Today has been an angry day. There are ridiculous fools spouting untenable propositions everywhere I go on the Internet. My outrage isn’t really about people who deny science, even though they are trying. It’s just about people who think they know everything, and who honestly believe that their personal opinion must be undisputed fact, and that therefore everyone who disagrees with them must be wrong. Also, the punchline is something I like to say whenever people bring up the subject of what percentage DNA humans have in common with vegetables, and sometimes I just draw a comic because I have a joke.
I do happen to know something about science and religion, because my father holds a PhD in chemistry and strong religious views, so I was raised to read the Bible but to also apply the scientific method, and to understand the difference between spiritual truth and objective truth. My dad was a research scientist for 30 years, but he transitioned into education late in life, and now he teaches science in religious schools, where his work is not always appreciated. It’s hard for me to believe that these people really, truly exist, but they do. He had a class where kids were literally sticking their fingers in their ears so as not to hear a lesson about evolution. Sure, they’re kids, but at the same time, what an apt metaphor for the young earth creationists, the climate change deniers, the anti-vaxxers, and of course, most perplexingly, the chemtrail believers in our midst.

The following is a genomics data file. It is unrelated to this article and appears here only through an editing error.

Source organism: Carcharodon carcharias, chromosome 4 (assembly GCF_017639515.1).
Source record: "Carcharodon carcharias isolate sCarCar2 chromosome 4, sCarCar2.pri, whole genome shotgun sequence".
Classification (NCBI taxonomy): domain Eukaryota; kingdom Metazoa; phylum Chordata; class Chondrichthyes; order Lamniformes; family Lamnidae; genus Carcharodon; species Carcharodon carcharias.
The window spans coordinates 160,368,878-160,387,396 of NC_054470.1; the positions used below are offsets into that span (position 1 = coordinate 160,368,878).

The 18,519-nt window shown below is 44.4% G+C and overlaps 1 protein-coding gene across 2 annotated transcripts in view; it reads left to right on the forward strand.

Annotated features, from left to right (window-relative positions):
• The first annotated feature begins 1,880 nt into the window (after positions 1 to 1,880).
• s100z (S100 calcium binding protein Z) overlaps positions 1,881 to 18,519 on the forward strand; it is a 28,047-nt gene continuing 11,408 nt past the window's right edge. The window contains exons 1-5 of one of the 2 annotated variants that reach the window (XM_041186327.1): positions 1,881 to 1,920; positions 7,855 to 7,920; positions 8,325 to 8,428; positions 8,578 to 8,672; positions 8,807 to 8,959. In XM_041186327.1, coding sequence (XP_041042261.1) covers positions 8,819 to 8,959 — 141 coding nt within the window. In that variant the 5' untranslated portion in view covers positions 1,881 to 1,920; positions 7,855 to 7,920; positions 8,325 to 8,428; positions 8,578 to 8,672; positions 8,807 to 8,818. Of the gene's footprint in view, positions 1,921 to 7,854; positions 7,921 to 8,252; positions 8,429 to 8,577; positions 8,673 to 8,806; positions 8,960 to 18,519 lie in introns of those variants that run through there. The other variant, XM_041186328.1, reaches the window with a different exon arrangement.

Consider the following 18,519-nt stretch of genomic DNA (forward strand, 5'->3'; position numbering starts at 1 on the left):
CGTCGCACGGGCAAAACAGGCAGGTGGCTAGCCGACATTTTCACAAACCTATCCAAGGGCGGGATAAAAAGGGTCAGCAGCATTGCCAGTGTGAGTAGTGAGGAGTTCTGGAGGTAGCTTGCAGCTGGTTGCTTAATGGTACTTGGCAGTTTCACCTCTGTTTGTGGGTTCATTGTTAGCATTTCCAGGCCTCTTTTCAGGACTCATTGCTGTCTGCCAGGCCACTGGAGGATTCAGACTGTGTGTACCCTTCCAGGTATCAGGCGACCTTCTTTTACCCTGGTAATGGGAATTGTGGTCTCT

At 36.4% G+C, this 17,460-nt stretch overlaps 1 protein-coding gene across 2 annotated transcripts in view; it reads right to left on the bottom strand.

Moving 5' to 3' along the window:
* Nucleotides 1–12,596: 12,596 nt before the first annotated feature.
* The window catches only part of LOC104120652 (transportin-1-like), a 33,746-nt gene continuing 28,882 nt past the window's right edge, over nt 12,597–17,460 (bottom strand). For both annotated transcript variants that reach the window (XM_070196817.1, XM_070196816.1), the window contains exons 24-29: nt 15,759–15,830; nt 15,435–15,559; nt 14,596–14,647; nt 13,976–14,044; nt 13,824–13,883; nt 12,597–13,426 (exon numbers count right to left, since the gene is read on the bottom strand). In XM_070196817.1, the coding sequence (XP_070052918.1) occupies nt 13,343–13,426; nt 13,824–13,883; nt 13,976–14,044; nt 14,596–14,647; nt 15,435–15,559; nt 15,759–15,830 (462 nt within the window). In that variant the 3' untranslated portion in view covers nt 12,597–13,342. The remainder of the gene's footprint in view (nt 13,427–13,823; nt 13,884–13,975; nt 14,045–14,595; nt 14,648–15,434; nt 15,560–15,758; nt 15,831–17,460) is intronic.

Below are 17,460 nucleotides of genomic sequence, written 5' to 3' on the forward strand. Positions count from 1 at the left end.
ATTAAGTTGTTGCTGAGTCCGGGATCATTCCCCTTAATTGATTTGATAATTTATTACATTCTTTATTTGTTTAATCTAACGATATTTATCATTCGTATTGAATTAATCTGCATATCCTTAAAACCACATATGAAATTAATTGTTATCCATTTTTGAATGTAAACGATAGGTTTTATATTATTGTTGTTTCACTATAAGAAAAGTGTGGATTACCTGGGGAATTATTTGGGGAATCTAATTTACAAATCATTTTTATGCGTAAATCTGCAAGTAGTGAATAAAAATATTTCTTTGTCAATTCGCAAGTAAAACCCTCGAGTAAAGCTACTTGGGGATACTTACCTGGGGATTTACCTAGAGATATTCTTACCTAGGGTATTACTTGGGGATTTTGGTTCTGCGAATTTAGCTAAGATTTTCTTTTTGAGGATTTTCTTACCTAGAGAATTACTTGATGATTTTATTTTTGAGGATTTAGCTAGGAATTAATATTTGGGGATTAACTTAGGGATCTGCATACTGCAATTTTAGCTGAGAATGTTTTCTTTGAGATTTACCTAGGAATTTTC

But, like good old Neil DeGrasse Tyson said, “The good thing about science is that it’s true whether you believe it or not.” Your opinion that one particular book written by people whose technological advances never went beyond blacksmithing is the only legitimate reference work on the planet doesn’t changes the observations of natural phenomenon made by people who actually wanted to learn the truth about their world. Whether it’s a statement that runs counter to your religious belief or your personal view of yourself, sticking your fingers in your ears and humming loudly doesn’t change reality.
I will refrain from discussion modern physics’ take on the nature of reality.
I enjoyed reading this very much, but it saddened me also, when realized that within two months I’ll be back in the same classroom, trying to pretend that the universe is actually not 13.8 billion years old, and that evolution is not still occurring as we speak.
Oh, and by the way, you left out the part where I accidentally began a sentence with the words “millions of years ago” and half of my class immediately ran out of the class and into the principal’s office to tell her of my grievous sin.
Wow, that’s both hilarious and terrible at the same time.